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Chinese President Xi Jinping and other leaders arrive for a family photo during the Belt and Road Forum at meeting's venue on Yanqi Lake just outside Beijing, China, May 15, 2017. REUTERS/Damir Sagolj(reuters_tickers)
By Ben Blanchard and Sue-Lin Wong
BEIJING (Reuters) - Chinese President Xi Jinping and 29 other heads of state on Monday reaffirmed their commitment to build an open economy and ensure free and inclusive trade, under the ambitious Belt and Road initiative led by Beijing.
As a two-day summit on the project in Beijing wound up, the 30 nations also agreed to promote a rules-based, non-discriminatory trading system with the World Trade Organization at its core and to oppose protectionism, according to a joint communique signed by their leaders.
In the communique, China and other nations underlined the importance of expanding trade and investment based on a level playing field.
"It is our hope through the Belt and Road development, we will unleash new economic forces for global growth, build new platforms for global development, and rebalance economic globalisation so mankind will move closer to a community of common destiny," Xi said at the close of the event.
The inclusive tone of China's Belt and Road push stands in stark contrast to U.S. President Donald Trump's "America First" policy, which included the scrapping of the Trans-Pacific Partnership (TPP) deal, a regional trade pact involving Pacific Rim countries but excluding China.
Xi on Sunday pledged $124 billion for the new "Silk Road", which aims to bolster China's global leadership ambitions by building infrastructure and trade links between Asia, Africa, Europe and beyond.
Some Western diplomats have expressed unease about the initiative, seeing it as an attempt to promote Chinese influence globally. They are also concerned about transparency and access for foreign companies.
Germany said its firms were willing to support the Belt and Road initiative, but more transparency was needed.
European Commission Vice President Jyrki Katainen told Reuters on Monday that EU member states would not be signing ministerial statements connected to the summit, though he downplayed the significance.
"The European Commission, who has a mandate, who has the capacity to negotiate on behalf of member states on trade-related issues, we were not given a chance to negotiate on the text," he said.
"But it's not an issue. The event, what Chinese authorities have organised here, and the joint understanding of what should be done and what must be done, is very positive."
Australian Trade Minister Steven Ciobo said on Sunday Canberra was receptive to exploring commercial opportunities presented by the initiative, but any decisions would remain incumbent on national interest.
India refused to send an official delegation to Beijing, reflecting displeasure with China for developing a $57 billion trade corridor through Pakistan that also crosses the disputed territory of Kashmir.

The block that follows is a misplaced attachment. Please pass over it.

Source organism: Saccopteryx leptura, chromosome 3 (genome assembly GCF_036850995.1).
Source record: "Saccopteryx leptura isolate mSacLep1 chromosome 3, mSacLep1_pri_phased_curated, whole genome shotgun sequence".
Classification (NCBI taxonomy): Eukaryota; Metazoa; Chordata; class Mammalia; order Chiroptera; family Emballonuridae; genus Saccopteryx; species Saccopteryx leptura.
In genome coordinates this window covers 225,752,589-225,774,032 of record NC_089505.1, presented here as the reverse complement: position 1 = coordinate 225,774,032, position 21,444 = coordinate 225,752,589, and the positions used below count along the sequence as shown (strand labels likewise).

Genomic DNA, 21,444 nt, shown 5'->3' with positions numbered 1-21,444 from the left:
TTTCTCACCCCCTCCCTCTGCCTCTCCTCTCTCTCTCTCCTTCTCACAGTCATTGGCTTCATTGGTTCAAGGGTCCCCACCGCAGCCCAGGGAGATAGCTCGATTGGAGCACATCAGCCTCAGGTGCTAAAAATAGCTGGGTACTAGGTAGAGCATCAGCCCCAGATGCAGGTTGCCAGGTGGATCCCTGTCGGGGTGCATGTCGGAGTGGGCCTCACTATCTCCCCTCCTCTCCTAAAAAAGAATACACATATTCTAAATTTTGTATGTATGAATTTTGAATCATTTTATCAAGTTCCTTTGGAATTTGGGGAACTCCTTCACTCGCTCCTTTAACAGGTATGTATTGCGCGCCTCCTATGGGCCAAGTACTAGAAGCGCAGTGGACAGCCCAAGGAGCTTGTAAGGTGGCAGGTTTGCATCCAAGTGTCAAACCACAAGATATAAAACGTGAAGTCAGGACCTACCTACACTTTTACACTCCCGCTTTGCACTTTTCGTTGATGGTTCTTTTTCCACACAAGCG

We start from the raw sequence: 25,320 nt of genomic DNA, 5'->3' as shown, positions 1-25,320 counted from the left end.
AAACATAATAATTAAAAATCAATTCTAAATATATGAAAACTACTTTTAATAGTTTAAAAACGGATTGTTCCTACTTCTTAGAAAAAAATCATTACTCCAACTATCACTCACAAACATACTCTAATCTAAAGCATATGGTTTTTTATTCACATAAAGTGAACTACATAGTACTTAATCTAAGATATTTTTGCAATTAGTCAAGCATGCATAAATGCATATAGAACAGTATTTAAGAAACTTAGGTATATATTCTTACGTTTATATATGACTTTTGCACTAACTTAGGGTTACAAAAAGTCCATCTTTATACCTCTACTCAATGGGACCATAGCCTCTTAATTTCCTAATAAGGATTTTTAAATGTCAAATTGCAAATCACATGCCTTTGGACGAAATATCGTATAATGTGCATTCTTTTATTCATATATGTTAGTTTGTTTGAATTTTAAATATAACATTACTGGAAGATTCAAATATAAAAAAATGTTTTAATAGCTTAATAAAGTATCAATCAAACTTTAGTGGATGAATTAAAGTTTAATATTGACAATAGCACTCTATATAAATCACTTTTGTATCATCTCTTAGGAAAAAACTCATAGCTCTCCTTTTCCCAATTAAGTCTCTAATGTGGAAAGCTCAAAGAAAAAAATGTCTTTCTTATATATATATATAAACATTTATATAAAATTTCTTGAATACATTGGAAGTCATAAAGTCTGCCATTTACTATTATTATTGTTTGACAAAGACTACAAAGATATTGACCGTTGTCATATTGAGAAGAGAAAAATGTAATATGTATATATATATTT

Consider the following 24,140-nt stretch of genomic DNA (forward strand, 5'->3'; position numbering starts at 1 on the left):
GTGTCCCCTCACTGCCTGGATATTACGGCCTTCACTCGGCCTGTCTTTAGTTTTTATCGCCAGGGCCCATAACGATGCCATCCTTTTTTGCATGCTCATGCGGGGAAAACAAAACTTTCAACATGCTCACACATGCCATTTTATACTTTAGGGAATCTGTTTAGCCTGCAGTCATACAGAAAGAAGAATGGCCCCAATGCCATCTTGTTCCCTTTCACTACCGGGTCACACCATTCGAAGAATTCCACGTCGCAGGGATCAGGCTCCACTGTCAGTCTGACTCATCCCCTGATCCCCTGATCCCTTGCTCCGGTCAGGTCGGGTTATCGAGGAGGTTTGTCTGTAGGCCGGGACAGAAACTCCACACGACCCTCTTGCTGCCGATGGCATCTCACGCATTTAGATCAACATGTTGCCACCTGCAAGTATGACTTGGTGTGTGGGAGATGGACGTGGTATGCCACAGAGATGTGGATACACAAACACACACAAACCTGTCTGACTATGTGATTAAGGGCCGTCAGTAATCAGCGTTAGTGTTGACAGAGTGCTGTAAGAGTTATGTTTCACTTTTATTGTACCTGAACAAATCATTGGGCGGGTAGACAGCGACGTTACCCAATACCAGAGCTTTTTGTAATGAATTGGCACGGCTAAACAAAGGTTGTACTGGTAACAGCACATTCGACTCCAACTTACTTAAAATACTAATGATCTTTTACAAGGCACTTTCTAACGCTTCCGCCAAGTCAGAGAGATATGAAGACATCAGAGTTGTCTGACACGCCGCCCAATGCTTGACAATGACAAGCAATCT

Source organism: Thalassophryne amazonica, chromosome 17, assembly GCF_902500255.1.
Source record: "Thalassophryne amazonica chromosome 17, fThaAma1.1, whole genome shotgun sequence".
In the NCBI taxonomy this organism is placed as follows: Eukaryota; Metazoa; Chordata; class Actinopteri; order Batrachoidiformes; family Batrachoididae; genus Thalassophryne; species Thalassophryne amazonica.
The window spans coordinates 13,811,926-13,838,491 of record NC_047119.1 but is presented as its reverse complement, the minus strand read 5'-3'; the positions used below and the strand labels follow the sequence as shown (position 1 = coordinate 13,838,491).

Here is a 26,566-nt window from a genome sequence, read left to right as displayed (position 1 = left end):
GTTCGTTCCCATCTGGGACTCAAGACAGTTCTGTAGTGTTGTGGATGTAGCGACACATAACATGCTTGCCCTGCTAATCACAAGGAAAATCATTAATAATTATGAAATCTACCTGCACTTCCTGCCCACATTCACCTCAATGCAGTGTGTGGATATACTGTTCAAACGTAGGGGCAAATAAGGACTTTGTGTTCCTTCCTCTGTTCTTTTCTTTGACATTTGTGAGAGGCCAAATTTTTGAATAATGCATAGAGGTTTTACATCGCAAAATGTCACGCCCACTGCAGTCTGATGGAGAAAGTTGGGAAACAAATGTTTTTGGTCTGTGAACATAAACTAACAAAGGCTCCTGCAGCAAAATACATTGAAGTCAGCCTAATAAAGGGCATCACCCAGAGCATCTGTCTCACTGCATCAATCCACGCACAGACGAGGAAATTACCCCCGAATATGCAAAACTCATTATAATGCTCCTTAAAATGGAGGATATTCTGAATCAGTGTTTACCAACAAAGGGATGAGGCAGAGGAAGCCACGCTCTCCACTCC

A spokesman for its foreign ministry also said there were concerns about host countries taking on too much debt to fund Silk Road infrastructure.
Questions for investors in host countries include whether new infrastructure is useful for the local economy, what the recurring costs are and whether it creates opportunities for local suppliers of materials, labour and finance, Exotix Partners wrote in a note on Monday.
"And ultimately how much political sovereignty is sacrificed, and what is the risk to completion of projects in the event of a disorderly slowdown in the domestic Chinese economy," said the U.S. investment firm specialising in frontier and illiquid markets.
Earlier on Monday, Xi urged major multilateral institutions to join the Belt and Road initiative, stressing the importance of rejecting protectionism in seeking global economic growth.
"We need to improve policy coordination and reject beggar-thy-neighbour practices," Xi told the forum.
Xi, seated next to Russian President Vladimir Putin, was speaking at a convention centre by a lake in northern Beijing on the summit's second and final day.
"We need to seek win-win results through greater openness and cooperation, avoid fragmentation, refrain from setting inhibitive thresholds for cooperation or pursuing exclusive arrangements and reject protectionism," he said.
Xi said China's Belt and Road plan would be open to all. He said deep-seated problems in global development had yet to be addressed effectively, with international trade and investment sluggish, and economic globalisation encountering headwinds.
"In a world of growing interdependency and challenges, no country can tackle the challenges, also the world's problems, on its own," Xi said.
Philippine President Rodrigo Duterte and Italian Prime Minister Paolo Gentiloni were also at the meeting, as were the heads of the United Nations, International Monetary Fund and World Bank.
Xi said China would host the second Belt and Road Forum in 2019.
"We have every reason to be confident in the future of the Belt and Road," Xi said. "That said, there is still a long way to go as the Belt and Road is a long-term undertaking."
(Additional reporting by Brenda Goh, Michael Martina, Philip Wen and Christian Shepherd; Writing by Ryan Woo; Editing by Mike Collett-White)